It’ll sell your listings. It’ll get more people in front of your listings and it’ll help you get the next listing and the next listing and the next listing.
Lindsay: Talk to me about your marketing a little bit, because I know that even before these agent-guided tours, you were putting priority on video regardless and on images and your social and all of those things. Tell me about your marketing strategies and what works best for you and what advice you would give to people about marketing.
Jason: Sure. I looked at it and said I know what I’m good at and I know what I’m not good at. I remember when I actually have a marketing assistant. Well, I think she likes to be called a marketing director. Hey, Sarah Taylor, if you’re watching this.
Lindsay: Hey, Sarah.
Jason: She’s my marketing director. She’s a personal friend, former real estate agent who moved out to Colorado, but still does my marketing for me. She said, “Jason, you need to do video.” My video has come a long way since then. With that, I wanted somebody to do my marketing because I wanted to be busy enough where I didn’t have time to do it. She does it for me. She posts three times a week on average, two to three times a week on social media. She’s like, “Jason, remember to post on your Instagram story.”
I’ve been getting better and better at that because people do watch those, but for actual posts, I chose to hire somebody that could take care of that for me, because listen, if you want to go sell 75 houses a year, you can’t do it all on your own.
Speaker 1: You can’t do it all on your own, plus it sounds like she’s a little bit of an accountability partner for you. Oftentimes a lot of agents, they do it and they get excited about it, and then they go into what we always call a closing mode, and then they stop doing it for a period of time, but it sounds like she cracks the whip and keeps you on task.
Jason: Yes. She’s been on me about doing YouTube Shorts and I need to get out there and do those. I’m going to do that. My son happens to be a photographer and videographer as well. Not with our company, but he and I are going to go do some scenes in the city that I live in and do some videos.
Lindsay: I love that. What is currently, now, what is the most rewarding thing for you in doing real estate? What is that why that you have that is really moving the needle for you and getting you to that hopefully 75 properties this year that you sell? What’s driving you?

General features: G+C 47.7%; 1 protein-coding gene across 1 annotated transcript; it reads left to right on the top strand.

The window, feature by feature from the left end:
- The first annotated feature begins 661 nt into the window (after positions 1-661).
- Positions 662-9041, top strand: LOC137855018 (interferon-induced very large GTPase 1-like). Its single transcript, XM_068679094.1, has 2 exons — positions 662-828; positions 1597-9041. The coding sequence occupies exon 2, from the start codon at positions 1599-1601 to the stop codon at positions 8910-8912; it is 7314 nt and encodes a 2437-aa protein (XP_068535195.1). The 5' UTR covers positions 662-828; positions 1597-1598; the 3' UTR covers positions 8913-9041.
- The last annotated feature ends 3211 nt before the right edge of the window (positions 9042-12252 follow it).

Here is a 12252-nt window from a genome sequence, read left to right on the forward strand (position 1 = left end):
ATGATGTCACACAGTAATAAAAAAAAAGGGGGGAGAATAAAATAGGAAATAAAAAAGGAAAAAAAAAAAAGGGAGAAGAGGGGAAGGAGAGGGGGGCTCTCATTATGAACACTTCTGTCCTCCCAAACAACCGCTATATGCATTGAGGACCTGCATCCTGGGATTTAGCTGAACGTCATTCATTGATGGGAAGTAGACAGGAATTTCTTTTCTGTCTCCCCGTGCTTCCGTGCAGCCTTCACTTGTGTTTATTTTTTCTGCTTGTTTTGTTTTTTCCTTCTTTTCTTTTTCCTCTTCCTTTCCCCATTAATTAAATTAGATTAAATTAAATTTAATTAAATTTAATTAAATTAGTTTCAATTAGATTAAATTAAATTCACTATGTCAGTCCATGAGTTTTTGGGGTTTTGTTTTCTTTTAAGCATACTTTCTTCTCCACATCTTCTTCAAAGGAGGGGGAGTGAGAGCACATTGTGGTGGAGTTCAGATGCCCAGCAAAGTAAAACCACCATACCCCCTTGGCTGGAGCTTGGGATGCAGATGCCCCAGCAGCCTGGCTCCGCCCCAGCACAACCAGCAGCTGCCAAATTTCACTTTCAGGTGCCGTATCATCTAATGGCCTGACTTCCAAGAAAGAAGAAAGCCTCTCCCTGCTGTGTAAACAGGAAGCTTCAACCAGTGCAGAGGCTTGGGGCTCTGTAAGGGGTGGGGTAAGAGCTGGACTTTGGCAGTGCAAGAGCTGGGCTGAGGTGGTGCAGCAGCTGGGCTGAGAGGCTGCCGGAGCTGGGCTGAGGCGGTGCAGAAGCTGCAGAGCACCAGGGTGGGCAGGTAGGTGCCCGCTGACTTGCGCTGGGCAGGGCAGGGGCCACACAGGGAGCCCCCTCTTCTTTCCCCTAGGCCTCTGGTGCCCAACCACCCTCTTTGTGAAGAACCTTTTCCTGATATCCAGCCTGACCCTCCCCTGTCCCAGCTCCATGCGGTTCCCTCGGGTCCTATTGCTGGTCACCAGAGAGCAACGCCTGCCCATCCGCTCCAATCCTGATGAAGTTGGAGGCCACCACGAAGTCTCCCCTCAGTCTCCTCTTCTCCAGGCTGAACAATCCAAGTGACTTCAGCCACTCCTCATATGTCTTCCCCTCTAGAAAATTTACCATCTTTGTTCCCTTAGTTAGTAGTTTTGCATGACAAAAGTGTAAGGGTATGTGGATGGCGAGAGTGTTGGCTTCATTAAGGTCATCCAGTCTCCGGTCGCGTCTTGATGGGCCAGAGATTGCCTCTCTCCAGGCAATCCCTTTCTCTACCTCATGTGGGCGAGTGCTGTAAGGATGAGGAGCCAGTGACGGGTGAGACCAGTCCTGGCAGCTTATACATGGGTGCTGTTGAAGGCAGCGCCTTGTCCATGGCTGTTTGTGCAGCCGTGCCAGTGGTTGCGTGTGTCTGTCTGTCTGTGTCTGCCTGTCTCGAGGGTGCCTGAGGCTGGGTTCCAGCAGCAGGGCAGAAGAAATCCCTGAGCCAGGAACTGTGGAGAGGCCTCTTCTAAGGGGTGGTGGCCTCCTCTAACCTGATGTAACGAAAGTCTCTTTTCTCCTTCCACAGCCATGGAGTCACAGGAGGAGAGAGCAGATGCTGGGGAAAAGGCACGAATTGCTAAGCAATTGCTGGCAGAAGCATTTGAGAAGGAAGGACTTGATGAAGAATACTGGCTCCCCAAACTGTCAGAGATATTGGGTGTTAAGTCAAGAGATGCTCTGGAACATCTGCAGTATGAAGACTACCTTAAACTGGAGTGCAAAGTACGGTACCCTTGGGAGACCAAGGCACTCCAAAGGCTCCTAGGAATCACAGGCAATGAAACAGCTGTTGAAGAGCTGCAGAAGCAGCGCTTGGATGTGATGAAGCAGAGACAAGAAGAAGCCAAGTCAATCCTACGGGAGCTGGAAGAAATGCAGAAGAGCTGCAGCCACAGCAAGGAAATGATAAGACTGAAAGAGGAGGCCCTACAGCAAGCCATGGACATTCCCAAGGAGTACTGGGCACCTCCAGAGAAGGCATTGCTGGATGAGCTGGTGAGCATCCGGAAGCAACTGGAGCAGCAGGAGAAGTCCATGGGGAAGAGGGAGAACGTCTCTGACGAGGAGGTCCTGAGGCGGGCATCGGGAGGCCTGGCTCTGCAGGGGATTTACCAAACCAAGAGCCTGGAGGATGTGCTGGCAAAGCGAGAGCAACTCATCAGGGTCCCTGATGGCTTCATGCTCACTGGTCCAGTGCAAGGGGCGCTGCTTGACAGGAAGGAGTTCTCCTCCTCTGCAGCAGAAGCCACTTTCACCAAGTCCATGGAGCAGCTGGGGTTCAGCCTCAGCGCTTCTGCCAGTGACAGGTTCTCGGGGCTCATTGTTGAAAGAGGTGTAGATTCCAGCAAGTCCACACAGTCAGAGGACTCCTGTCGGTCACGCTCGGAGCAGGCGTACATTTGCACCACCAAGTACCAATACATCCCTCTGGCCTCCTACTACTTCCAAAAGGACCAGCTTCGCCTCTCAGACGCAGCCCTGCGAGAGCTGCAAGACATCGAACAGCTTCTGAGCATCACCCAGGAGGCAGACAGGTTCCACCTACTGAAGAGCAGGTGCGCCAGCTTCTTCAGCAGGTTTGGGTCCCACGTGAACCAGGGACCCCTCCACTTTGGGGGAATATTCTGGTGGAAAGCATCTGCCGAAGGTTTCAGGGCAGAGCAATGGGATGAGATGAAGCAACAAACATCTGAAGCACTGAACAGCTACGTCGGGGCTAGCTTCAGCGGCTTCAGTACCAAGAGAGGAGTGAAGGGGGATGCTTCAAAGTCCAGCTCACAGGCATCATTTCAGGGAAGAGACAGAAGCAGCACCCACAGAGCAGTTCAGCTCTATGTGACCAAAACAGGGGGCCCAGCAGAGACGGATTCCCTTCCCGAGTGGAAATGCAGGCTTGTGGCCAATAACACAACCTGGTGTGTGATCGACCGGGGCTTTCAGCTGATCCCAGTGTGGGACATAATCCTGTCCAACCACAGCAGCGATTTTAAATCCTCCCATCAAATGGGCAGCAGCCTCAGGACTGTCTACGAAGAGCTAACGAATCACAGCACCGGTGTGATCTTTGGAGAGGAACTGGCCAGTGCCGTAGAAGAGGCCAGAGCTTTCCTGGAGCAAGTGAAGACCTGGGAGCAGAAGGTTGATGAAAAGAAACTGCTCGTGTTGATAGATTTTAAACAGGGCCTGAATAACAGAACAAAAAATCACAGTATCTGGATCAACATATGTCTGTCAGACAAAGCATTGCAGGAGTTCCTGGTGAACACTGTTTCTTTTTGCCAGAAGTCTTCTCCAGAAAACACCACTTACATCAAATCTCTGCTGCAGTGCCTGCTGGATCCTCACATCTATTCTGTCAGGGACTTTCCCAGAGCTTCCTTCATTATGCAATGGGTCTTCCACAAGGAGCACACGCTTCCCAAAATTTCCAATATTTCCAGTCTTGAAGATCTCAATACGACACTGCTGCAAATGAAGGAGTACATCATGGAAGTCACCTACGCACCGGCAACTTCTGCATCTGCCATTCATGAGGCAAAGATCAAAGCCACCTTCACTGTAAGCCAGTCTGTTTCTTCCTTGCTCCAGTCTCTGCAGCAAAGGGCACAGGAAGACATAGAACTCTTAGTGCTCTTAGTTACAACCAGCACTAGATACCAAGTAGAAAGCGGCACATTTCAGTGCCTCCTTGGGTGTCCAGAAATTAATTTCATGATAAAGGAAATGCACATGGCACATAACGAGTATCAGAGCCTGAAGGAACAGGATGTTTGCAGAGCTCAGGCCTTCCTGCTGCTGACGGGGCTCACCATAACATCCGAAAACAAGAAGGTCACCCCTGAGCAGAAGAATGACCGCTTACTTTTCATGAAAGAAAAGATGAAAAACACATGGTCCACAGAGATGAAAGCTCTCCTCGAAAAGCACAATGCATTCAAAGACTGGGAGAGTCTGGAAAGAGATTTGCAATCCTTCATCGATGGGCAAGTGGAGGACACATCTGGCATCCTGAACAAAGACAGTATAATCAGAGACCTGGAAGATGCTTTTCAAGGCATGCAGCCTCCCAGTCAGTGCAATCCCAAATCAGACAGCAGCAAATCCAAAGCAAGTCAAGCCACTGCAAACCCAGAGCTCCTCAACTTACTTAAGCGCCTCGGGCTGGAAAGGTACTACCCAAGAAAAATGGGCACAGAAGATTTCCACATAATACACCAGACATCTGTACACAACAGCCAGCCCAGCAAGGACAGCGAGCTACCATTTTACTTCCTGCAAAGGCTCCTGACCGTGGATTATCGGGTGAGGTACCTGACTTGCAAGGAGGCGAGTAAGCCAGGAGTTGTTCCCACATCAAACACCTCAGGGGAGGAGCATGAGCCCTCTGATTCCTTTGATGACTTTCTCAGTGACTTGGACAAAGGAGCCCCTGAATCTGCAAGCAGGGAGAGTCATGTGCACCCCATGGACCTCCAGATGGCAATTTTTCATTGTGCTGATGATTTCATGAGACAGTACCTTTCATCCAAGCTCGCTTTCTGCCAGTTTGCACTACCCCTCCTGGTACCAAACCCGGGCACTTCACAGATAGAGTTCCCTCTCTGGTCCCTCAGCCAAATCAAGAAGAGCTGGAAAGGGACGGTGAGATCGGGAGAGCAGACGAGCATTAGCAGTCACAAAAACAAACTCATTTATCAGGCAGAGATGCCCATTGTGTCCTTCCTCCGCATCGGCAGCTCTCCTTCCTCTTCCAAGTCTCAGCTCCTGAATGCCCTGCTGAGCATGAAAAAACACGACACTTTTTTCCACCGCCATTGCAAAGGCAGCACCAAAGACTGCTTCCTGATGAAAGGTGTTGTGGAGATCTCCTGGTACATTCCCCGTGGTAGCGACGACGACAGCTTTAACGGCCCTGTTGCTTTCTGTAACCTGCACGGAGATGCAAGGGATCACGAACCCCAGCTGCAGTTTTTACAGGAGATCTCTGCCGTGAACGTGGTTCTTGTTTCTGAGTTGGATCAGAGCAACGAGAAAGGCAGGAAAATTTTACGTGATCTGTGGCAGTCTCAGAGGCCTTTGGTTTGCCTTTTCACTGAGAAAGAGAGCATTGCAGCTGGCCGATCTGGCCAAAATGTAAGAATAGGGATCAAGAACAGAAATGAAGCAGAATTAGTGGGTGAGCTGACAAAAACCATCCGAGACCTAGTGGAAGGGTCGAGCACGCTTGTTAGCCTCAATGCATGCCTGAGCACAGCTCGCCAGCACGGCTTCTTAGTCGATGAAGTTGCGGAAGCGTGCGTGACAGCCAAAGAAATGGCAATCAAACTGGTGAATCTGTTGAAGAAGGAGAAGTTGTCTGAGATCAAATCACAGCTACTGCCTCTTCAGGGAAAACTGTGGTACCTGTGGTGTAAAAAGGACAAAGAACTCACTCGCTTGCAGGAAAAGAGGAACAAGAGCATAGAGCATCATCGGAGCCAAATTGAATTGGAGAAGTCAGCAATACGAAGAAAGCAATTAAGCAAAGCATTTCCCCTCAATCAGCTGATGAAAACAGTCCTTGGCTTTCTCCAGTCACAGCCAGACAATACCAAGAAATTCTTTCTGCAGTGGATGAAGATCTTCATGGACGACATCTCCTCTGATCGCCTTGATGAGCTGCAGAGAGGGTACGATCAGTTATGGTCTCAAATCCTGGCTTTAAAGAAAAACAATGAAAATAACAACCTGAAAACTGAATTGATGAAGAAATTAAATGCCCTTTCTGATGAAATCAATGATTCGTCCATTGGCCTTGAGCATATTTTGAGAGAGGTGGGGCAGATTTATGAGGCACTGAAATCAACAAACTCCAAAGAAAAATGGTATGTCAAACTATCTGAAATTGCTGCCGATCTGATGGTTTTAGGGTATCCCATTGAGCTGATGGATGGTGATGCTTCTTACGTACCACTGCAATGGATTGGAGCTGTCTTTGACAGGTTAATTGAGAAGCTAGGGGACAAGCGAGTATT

Jason: There is no hoping, Lindsay. It’s do or do not and I will do it.
Lindsay: You do.
Jason: I’m at 29 transactions year to date and I’m going to keep going with five listings coming on. I think for me, jeez, I just forgot your question.
Lindsay: No. What’s the most rewarding? What’s your why?
Jason: Oh, so now it’s giving back. I had to figure that out. It’s why do I get up every day. Why do I do this? Why do I work a lot of hours? A saying I heard a while back is, hey, the best part about being in real estate is deciding what 80 hours a week you want to work. That’s true.
Lindsay: So true.
Jason: We have a flexible schedule, but I work a lot. I balance it. However, it is what is your why? For me, my why is now giving back. I raise money for both Shriners Children’s Hospital because my mother and my late stepfather spent a lot of time in there as children, both being handicapped, and then Alzheimer’s because my grandmother passed from that. Beyond that, I give back to the Realtor Association from being an ambassador for NAR and the Commitment to Excellence Program to doing the Massachusetts Association of Leadership Academy this year, allso serving the city of Worcester as a volunteer position for the Affordable Housing Trust Fund, which I get to bring my real estate expertise to that.